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Snapshot of a UML Tool

April 2001: Snapshot of a UML Tool

In 1878, English photographer Eadweard Muybridge settled a famous bet for Leland Stanford, governor of California, founder of Stanford University and horse-racing enthusiast. Stanford bet a friend that a horse that was cantering (galloping at a fast trot) kept at least one hoof on the ground at all times. At a racecourse in Palo Alto, Muybridge set up 12 cameras at trackside with shutters activated by tripwires. The resulting motion pictures proved that the horse did indeed raise all four hooves off the ground while cantering.

Muybridge's stop-motion studies came to mind a little more than a year ago when I read Gary Evans's review of GDPro 3.2 ("A CASE Tool Horse Race," Feb. 2000). In that article, Evans commended GDPro as an aggressive young colt in the CASE tool horse race. Evaluating and writing a review of any of the current object-oriented (OO) modeling tools struck me then as something akin to a stop-motion study; the pace of the tools' development is torrid and an objective look at any of their competitive features requires the reviewer to be able to make almost snapshot observations.

First released in September 1997, GDPro is now at the version 5.0 milepost. While the 5.0 Release Notes tout the product's new and improved Java focus (which includes live round-trip engineering for Java, expanded EJB support and a JavaDoc editor), I'm convinced that in the long run a couple lesser-promoted features, such as GDPro's support for robustness analysis and Web application stereotypes, will turn out to be key differentiators for GDPro in the burgeoning UML tool market. It's equally likely, too, that database design will play a large and significant role in future releases since GDPro's creator, Advanced Software Technologies, was recently acquired by Embarcadero Technologies, who makes the ER/Studio data modeling product.

Once Around the Block
Live round-trip engineering for Java is the latest hurtle that the current generation of UML modeling tools must clear. A few years ago, TogetherSoft, lead by experienced model builder and author Peter Coad, was first out of the gate with a simultaneous round-trip engineering feature in its TogetherJ release, which let developers keep their code and UML models synchronized in real-time. But OO-modeling-tool market leader Rational Rose and several other UML tool vendors, including Advanced/ Embarcadero, have made significant improvements in reverse-engineering source code and round-tripping in their last few releases. (Reverse engineering in this context means a tool's ability to create UML diagrams from source code.) Although GDPro 5.0 is one of a handful of tools that can create sequence and collaboration diagrams, the current generation of modeling tools is pretty much restricted to reverse-engineering class diagrams from source code (you aren't able to, for example, parse a state machine implemented as a switch statement into a state diagram). Round-tripping refers to the kind of workflow that lets you work on both diagrams and code at the same time; where, for example, you might start by drawing a class diagram, then generate code from it, then implement additional features in the code, and then go back to the design, which would be updated with code changes.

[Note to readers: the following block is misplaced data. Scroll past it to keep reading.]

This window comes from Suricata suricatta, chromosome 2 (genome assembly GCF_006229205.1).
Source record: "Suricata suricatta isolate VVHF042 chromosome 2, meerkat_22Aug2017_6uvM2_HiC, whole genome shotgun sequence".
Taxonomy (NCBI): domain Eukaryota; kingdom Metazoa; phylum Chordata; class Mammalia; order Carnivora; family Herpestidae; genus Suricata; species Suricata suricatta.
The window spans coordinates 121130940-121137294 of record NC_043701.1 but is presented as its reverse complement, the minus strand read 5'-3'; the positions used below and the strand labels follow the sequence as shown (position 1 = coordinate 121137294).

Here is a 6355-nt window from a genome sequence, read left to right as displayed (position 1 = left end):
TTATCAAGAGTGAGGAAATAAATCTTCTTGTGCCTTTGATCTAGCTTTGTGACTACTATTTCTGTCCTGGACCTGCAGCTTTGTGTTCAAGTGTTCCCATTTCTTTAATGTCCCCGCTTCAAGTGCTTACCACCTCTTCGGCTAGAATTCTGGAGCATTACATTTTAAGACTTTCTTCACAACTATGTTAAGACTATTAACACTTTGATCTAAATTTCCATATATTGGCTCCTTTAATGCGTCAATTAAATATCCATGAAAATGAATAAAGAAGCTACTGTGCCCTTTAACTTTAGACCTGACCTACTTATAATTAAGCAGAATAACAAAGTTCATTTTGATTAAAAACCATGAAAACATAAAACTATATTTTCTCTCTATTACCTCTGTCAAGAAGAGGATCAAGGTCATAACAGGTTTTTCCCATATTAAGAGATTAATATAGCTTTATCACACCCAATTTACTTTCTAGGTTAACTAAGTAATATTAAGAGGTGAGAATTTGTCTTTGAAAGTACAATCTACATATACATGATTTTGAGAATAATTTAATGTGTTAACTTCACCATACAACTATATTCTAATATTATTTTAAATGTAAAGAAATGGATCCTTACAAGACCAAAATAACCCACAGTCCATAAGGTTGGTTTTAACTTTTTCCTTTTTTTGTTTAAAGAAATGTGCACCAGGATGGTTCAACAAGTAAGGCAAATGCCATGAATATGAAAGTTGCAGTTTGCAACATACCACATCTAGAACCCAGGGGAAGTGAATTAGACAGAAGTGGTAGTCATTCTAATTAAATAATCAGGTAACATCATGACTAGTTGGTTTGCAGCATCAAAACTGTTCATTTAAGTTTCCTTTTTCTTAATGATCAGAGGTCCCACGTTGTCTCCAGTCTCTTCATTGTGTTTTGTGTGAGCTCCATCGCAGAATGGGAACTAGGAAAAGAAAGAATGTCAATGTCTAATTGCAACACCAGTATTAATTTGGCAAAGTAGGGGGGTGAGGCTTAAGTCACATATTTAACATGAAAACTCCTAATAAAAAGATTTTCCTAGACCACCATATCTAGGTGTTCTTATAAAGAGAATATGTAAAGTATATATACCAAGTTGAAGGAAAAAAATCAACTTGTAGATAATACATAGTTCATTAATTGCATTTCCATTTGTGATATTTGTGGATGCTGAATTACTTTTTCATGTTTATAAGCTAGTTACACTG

Keeping Things in Sync
For a variety of reasons, I've recently come to the conclusion that simultaneous round-trip engineering is an over-rated feature and shouldn't be the make-or-break feature when deciding which modeling tool to buy. If you're using UML to gain greater visibility into an application than you have by looking at its source code, then GDPro is one tool that will help you do this well. GDPro lets you do markerless round-trip engineering, meaning you can make changes to your source or diagrams without cluttering your code with tags or markers. And—perhaps most important—you can do these changes incrementally: